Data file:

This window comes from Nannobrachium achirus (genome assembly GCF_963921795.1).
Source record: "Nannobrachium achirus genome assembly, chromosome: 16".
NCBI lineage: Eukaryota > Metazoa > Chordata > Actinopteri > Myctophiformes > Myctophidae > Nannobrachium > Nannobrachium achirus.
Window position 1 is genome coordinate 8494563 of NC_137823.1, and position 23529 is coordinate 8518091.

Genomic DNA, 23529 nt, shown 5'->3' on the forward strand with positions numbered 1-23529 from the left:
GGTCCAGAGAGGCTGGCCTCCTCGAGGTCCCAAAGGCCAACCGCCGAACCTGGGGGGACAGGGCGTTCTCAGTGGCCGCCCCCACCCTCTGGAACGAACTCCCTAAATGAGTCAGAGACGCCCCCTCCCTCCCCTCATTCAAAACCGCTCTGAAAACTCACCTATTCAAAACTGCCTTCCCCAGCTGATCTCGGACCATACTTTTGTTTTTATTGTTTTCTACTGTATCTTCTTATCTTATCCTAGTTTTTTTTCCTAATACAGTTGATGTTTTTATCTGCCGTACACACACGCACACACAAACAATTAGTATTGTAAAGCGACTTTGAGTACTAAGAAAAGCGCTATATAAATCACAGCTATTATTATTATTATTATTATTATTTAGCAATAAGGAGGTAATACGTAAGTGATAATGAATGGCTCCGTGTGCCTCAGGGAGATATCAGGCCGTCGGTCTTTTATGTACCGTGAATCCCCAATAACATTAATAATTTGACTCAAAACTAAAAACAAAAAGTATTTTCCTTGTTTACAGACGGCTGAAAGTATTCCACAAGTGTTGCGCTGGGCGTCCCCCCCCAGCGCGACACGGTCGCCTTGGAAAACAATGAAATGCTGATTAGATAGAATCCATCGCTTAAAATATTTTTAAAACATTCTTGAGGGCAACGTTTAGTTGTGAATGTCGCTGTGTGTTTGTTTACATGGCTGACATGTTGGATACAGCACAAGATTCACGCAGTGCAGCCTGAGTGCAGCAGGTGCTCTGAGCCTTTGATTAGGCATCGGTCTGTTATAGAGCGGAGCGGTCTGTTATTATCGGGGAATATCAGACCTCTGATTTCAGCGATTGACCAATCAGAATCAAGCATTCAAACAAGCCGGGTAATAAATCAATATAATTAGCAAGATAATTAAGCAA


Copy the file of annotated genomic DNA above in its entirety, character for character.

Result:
This window comes from Nannobrachium achirus (genome assembly GCF_963921795.1).
Source record: "Nannobrachium achirus genome assembly, chromosome: 16".
NCBI lineage: Eukaryota > Metazoa > Chordata > Actinopteri > Myctophiformes > Myctophidae > Nannobrachium > Nannobrachium achirus.
Window position 1 is genome coordinate 8494563 of NC_137823.1, and position 23529 is coordinate 8518091.

Genomic DNA, 23529 nt, shown 5'->3' on the forward strand with positions numbered 1-23529 from the left:
GGTCCAGAGAGGCTGGCCTCCTCGAGGTCCCAAAGGCCAACCGCCGAACCTGGGGGGACAGGGCGTTCTCAGTGGCCGCCCCCACCCTCTGGAACGAACTCCCTAAATGAGTCAGAGACGCCCCCTCCCTCCCCTCATTCAAAACCGCTCTGAAAACTCACCTATTCAAAACTGCCTTCCCCAGCTGATCTCGGACCATACTTTTGTTTTTATTGTTTTCTACTGTATCTTCTTATCTTATCCTAGTTTTTTTTCCTAATACAGTTGATGTTTTTATCTGCCGTACACACACGCACACACAAACAATTAGTATTGTAAAGCGACTTTGAGTACTAAGAAAAGCGCTATATAAATCACAGCTATTATTATTATTATTATTATTATTTAGCAATAAGGAGGTAATACGTAAGTGATAATGAATGGCTCCGTGTGCCTCAGGGAGATATCAGGCCGTCGGTCTTTTATGTACCGTGAATCCCCAATAACATTAATAATTTGACTCAAAACTAAAAACAAAAAGTATTTTCCTTGTTTACAGACGGCTGAAAGTATTCCACAAGTGTTGCGCTGGGCGTCCCCCCCCAGCGCGACACGGTCGCCTTGGAAAACAATGAAATGCTGATTAGATAGAATCCATCGCTTAAAATATTTTTAAAACATTCTTGAGGGCAACGTTTAGTTGTGAATGTCGCTGTGTGTTTGTTTACATGGCTGACATGTTGGATACAGCACAAGATTCACGCAGTGCAGCCTGAGTGCAGCAGGTGCTCTGAGCCTTTGATTAGGCATCGGTCTGTTATAGAGCGGAGCGGTCTGTTATTATCGGGGAATATCAGACCTCTGATTTCAGCGATTGACCAATCAGAATCAAGCATTCAAACAAGCCGGGTAATAAATCAATATAATTAGCAAGATAATTAAGCAA